Suckered Again?

Perhaps, like me, you succumbed to seed catalogs last spring that promised your yard would outflower the Garden of Eden.

Now, nearing August’s end, was all that planting, fertilizing, weeding and watering worth it?

My husband said flowerbeds should always look a little wild — his diplomatic way of likening mine to cow pastures. Still, flowers have taught this gardener lessons even critics with clean knees and nails can appreciate.

Prima Donnas

The impatiens demand I water and fan them hourly. Yet they’ve bloomed only enough to avoid eviction.

          Lesson learned: I won’t cast my pearls before swine or my Miracle-Gro before ingrates.


Surprise! Volunteer zinnias appreciated that Miracle-Gro. The interlopers not only have filled our dining room windows with brilliant blossoms, they’ve attracted butterflies whose exquisite air shows entertain us daily.

Lesson learned: Sometimes unsolicited committee members accomplish more than those on the recruitment list.


One zinnia, undaunted, even blooms under a dryer vent. I love its moxie. “But isn’t life challenging enough without stacking the odds against yourself?”

          Lesson learned: Even if you find out — a little late — you’ve created your own problems,             tough it out and bloom anyway.

Type A’s

However, black-eyed Susans, determined to take over the world, remind me that not everyone appreciates a type A personality.

           Lesson learned: Maybe my children and in-laws need a little space to grow, too?

Rugged Individualists

My few marigolds refuse to be intimidated by the Susans, the weather, or anything else. Plus, nothing smells quite like a marigold.

          Lesson learned: They’re not afraid to live spicy-dicey-different, and I shouldn’t be, either.


Both hummingbirds and goldfinches appear harmless, single lines of poetry that grew wings. But the hummingbird borrows nectar, tiny head bowed in gratitude. Goldfinches shred flowers as if they were substandard novel manuscripts.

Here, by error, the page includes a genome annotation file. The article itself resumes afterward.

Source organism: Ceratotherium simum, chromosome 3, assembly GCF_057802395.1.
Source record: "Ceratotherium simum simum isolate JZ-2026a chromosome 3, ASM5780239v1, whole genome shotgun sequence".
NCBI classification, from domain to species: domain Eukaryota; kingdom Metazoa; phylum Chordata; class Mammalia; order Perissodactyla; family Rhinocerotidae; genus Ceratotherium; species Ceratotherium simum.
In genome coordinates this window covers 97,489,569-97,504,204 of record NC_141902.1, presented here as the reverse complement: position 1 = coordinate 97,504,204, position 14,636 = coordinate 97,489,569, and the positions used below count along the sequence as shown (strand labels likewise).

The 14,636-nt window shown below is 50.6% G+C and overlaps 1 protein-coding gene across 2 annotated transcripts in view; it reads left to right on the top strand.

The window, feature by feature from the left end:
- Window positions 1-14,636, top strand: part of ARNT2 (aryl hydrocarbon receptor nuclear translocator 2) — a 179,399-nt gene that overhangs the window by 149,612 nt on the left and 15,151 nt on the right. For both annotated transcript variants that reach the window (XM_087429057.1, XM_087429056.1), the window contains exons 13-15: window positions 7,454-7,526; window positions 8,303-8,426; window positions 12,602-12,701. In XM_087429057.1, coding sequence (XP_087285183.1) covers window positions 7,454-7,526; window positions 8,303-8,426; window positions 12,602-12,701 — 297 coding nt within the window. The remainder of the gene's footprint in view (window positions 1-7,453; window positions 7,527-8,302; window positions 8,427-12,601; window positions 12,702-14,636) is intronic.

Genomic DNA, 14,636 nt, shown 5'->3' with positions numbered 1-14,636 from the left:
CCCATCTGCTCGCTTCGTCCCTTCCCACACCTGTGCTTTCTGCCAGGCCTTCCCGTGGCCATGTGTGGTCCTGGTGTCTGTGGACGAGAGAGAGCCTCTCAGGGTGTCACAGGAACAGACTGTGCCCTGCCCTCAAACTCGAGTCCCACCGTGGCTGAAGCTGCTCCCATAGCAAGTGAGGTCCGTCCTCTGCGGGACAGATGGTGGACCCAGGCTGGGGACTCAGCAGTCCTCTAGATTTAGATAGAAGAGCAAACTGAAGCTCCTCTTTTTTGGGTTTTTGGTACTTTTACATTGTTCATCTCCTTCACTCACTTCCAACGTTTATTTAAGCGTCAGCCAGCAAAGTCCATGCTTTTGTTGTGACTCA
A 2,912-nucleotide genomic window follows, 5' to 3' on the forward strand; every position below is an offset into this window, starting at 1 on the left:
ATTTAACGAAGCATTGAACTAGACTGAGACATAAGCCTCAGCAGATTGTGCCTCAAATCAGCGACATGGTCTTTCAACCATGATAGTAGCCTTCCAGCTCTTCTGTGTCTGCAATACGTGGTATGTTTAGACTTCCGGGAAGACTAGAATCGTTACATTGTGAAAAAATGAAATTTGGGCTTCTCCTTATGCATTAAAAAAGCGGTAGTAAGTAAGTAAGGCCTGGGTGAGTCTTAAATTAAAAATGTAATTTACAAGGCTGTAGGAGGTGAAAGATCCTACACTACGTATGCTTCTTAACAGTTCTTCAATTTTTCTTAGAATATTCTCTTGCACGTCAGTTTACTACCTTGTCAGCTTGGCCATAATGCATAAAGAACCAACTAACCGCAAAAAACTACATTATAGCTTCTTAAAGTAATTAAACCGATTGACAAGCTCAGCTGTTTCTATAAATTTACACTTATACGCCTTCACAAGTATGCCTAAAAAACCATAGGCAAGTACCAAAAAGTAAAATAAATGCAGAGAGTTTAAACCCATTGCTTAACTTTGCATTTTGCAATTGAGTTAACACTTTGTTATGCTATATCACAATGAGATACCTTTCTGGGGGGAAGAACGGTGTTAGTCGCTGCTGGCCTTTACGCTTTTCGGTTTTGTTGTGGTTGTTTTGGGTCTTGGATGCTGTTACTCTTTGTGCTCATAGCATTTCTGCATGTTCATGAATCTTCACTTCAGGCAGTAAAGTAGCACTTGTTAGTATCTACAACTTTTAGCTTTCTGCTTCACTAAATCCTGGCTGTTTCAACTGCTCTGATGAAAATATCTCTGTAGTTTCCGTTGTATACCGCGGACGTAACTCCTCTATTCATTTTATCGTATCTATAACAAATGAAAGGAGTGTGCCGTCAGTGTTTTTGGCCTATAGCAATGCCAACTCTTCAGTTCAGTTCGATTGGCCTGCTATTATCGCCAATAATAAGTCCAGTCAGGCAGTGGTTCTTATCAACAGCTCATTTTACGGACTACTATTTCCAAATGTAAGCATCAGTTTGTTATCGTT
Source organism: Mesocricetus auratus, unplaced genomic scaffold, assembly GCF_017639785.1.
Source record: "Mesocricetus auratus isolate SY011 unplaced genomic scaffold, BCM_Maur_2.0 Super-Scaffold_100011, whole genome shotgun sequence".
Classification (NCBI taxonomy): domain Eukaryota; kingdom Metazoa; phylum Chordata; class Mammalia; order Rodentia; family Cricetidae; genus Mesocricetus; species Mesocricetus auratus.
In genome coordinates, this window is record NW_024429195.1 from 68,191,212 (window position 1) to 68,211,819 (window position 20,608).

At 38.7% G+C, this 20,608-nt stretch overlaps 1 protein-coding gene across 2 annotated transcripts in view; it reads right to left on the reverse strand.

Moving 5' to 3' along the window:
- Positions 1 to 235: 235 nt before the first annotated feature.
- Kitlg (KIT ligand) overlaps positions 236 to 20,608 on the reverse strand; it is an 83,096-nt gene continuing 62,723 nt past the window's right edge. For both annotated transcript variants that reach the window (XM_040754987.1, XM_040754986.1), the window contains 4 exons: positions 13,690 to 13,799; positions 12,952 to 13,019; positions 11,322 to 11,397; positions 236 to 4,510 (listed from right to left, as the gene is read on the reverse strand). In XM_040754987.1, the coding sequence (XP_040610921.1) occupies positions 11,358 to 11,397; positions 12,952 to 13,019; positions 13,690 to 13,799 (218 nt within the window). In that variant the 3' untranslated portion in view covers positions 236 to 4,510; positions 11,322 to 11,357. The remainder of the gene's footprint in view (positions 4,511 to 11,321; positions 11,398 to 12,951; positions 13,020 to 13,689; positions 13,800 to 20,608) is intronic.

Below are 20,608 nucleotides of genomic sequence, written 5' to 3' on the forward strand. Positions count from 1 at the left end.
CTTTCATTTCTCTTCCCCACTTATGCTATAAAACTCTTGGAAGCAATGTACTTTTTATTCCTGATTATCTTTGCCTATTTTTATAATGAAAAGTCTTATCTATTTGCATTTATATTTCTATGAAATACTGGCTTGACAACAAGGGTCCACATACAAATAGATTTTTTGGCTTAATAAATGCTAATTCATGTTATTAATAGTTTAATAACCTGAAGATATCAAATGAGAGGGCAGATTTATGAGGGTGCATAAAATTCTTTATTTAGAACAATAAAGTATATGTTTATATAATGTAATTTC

Lesson learned: I should look past appearances and             Instead, let another’s actions communicate her/his                character.


Some of best lessons emerge from my garden’s quiet corners. Dormant lavender, seemingly overwhelmed, knows deep in its roots that though everyone else looks bigger, better and flashier right now, its time will come. The lavender will bloom again.

Wilted begonias bought at an end-of-season sale, now sporting a few red blossoms, shout, “Amen!”

Did they experience a tough past? Yep. Were they put on the shelf? Shoved under it. Even now, with better conditions, do they anticipate limited prospects for the future? Probably.

          Lesson learned: Still, it’s never too late to reach for blessed rainfall, flourish in the Son,                 and come alive again. It’s never too late to bloom.

Were my flowers worth the trouble this summer?  Will they sucker me into fussing with them again next spring? Of course.

And I’ll love them and learn.

What lessons have you learned in Gardening 101?



2 thoughts on “Suckered Again?

  1. Karla Akins

    I love this. So much to be learned in nature and gardening and you shared it beautifully. Gardens always make me think of my grandmother who grew everything from flowers to turnips. She was even more amazing. Thanks for the trip down the garden path!

    1. rachael Post author

      Karla, So glad you were reminded of your grandmother! Maybe my interest in gardening goes back that far, too–my Southern grandparents had a huge garden. Grandma used to pick beans, black-eyed peas, turnip greens and okra, wearing her sunbonnet. I hated weeding our family’s garden, of course. Didn’t get why my dad was such a tyrant about it 🙂 Still not my favorite pastime. Despite knowing the weeds will wage a wicked war, I always get the itch to watch God do His spring magic act.


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